After 409 million years, are sharks really facing extinction for an Asian delicacy? If you ask Hawaii state Senator Clayton Hee, cutting the fins off a great white shark is no different than cutting the horn off a black rhinoceros. It's a barbaric practice, and the bounty should be treated as contraband. He's right.
Amid growing apprehension, conservationists at the International Tiger Forum are still awaiting a sign that governments are willing to turn words into action to save the world’s 3,200 remaining wild tigers from possible extinction.
Three of the UK’s leading wildlife groups – the Born Free Foundation, Environmental Investigation Agency and WildAid – fear the meeting may close without essential commitments being made by Asia’s leaders for immediate action to end all trade in tiger parts and derivatives, from all sources.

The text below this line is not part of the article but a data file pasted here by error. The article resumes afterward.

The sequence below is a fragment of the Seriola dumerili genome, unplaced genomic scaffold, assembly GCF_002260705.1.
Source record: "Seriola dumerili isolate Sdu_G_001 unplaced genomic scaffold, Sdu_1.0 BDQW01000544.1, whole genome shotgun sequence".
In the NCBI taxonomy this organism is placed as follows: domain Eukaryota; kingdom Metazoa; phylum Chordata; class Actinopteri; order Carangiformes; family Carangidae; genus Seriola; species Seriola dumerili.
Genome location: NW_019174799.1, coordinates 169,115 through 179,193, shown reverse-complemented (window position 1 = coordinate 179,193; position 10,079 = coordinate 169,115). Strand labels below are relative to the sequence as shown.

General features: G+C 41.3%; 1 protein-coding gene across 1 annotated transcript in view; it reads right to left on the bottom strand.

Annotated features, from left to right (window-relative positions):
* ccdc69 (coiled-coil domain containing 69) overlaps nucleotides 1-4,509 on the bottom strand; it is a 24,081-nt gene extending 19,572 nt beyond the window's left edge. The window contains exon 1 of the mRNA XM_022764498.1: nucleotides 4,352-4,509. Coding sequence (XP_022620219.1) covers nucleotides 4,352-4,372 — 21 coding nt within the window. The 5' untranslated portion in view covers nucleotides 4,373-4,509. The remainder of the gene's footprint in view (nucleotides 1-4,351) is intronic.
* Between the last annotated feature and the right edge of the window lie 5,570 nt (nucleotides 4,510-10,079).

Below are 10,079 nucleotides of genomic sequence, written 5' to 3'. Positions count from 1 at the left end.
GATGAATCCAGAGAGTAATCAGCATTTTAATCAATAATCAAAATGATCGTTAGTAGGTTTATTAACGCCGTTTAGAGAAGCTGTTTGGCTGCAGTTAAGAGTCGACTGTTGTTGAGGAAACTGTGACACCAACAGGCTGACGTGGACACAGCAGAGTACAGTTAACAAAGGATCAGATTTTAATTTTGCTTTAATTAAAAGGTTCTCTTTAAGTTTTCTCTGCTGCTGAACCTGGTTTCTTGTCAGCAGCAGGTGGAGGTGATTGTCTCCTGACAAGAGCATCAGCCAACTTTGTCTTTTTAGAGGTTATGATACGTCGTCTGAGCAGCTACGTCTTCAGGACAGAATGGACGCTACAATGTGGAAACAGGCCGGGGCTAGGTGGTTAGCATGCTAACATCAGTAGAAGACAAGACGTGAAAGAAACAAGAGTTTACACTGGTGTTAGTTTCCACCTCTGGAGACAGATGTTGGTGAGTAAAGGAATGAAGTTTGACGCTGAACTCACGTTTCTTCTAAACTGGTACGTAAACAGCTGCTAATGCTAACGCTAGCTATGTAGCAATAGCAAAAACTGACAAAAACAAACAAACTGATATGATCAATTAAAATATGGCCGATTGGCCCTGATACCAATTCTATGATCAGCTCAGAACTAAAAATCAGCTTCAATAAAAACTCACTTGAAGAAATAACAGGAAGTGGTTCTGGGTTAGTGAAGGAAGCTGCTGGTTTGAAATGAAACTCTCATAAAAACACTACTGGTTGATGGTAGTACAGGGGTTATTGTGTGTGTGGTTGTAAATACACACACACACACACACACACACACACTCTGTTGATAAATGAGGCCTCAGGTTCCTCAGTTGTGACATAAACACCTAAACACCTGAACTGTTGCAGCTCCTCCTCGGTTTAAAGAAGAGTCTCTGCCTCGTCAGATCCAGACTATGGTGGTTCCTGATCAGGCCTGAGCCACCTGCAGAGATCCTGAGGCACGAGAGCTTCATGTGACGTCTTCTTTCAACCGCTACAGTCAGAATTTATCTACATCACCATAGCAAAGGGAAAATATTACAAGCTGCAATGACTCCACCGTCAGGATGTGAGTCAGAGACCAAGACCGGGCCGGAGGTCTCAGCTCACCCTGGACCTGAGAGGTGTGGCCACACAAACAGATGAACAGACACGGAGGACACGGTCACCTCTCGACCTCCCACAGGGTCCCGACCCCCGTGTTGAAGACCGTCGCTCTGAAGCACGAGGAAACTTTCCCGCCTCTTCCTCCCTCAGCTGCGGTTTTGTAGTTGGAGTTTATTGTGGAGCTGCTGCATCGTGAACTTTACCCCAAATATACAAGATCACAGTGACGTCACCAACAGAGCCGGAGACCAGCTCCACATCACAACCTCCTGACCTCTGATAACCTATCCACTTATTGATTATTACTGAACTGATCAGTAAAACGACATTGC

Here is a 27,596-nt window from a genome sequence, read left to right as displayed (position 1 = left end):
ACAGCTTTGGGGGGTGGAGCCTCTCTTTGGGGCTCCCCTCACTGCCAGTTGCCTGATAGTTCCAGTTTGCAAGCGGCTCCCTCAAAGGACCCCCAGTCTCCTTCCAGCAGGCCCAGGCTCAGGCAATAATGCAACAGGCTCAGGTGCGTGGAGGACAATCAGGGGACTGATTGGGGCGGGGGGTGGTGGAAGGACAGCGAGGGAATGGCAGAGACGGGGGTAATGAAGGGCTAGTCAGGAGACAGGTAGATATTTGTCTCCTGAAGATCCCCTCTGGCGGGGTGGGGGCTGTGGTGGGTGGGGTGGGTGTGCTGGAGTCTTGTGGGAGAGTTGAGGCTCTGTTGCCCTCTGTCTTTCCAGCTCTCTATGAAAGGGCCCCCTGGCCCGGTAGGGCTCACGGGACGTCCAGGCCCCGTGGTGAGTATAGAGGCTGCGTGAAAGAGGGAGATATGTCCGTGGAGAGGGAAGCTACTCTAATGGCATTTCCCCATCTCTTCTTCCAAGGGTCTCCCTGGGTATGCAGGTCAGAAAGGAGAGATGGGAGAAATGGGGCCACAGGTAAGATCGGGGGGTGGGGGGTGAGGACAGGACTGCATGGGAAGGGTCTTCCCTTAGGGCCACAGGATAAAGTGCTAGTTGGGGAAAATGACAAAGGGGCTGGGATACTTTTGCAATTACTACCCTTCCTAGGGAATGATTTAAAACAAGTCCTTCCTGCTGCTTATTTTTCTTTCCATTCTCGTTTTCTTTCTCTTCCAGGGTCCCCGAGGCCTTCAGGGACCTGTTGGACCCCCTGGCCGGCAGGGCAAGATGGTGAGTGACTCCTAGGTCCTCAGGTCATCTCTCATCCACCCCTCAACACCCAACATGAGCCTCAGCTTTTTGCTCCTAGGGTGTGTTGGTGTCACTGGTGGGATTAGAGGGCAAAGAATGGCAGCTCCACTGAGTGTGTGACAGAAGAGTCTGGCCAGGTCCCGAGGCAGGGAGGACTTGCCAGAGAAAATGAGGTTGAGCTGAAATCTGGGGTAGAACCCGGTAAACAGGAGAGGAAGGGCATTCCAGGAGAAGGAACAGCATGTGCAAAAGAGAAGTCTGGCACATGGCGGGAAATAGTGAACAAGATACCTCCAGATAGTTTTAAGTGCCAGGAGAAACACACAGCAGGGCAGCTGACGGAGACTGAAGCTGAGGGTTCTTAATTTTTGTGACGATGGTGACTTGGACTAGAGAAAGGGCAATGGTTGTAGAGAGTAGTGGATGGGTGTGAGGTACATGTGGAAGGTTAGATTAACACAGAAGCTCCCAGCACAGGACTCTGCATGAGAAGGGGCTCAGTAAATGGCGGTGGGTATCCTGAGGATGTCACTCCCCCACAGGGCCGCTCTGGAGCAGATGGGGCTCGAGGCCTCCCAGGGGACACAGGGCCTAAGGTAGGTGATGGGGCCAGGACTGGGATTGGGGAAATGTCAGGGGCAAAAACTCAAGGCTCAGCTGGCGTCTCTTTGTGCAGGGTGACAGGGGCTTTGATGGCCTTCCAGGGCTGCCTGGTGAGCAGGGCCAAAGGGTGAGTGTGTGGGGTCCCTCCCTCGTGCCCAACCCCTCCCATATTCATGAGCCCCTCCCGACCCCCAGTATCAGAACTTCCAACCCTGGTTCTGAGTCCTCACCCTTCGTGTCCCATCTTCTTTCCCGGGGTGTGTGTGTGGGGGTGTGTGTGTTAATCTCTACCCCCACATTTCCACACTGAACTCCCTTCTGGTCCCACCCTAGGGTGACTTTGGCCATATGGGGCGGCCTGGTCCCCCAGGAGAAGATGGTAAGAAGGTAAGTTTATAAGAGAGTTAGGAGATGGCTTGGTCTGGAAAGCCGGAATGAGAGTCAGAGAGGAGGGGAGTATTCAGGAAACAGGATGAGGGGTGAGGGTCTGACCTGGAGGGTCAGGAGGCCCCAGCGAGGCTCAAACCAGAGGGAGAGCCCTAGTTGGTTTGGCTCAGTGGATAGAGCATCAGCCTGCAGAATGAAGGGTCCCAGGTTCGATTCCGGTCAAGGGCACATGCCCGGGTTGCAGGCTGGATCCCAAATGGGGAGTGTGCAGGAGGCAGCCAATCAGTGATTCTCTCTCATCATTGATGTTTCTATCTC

Misool Eco Resort (www.misoolecoresort.com) and WildAid announced today the creation of a 468 sq mile (1220 sq km) Marine Conservation Area in Raja Ampat, Indonesia. This has nearly tripled Misool Eco Resort’s164 sq mile (425 sq km) No-Take Zone, established in 2005. The combined Marine Conservation Area (MCA) now includes an adjoining archipelago of islands called Daram.
Campaigns featuring some of China’s biggest celebrities, including basketball star Yao Ming and actor Jackie Chan, have persuaded some Chinese to think twice about eating shark fin soup. But changing attitudes about the centuries-old delicacy, a large contributor to decimated shark populations, continues to be a challenge.
For many Chinese, the soup, which dates back the Ming Dynasty, is considered a matter of wealth and prestige, often featured at weddings and banquets. Some also believe shark fin has medicinal value, despite a lack of scientific evidence.